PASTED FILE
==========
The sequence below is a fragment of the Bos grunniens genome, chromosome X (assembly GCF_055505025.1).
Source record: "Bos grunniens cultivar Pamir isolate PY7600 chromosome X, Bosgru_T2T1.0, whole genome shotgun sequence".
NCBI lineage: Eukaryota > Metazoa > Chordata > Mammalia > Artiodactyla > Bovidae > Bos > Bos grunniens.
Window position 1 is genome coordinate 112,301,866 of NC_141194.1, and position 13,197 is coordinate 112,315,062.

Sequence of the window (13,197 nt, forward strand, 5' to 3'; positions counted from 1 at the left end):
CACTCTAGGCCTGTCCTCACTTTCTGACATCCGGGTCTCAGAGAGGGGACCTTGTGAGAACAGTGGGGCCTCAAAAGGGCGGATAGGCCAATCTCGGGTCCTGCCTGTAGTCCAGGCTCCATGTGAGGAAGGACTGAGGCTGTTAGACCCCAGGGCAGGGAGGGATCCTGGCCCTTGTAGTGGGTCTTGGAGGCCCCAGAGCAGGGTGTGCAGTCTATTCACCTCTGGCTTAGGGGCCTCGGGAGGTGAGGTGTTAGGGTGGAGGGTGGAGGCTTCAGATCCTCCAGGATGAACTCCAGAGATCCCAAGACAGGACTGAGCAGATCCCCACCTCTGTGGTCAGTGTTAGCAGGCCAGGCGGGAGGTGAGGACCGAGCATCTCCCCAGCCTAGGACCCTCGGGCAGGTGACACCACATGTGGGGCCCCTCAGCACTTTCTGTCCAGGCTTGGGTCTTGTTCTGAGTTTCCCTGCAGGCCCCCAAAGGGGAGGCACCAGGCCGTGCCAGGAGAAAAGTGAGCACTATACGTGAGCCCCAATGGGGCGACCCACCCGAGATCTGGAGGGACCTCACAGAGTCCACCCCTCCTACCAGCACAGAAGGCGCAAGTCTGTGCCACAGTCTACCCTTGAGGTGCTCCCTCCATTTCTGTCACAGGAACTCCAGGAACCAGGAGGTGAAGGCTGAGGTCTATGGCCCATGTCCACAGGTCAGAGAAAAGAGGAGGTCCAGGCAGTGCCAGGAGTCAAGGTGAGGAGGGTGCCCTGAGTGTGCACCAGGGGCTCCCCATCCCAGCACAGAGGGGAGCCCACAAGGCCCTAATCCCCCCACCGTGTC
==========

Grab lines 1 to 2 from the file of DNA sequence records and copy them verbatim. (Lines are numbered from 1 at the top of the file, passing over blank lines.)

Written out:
The sequence below is a fragment of the Bos grunniens genome, chromosome X (assembly GCF_055505025.1).
Source record: "Bos grunniens cultivar Pamir isolate PY7600 chromosome X, Bosgru_T2T1.0, whole genome shotgun sequence".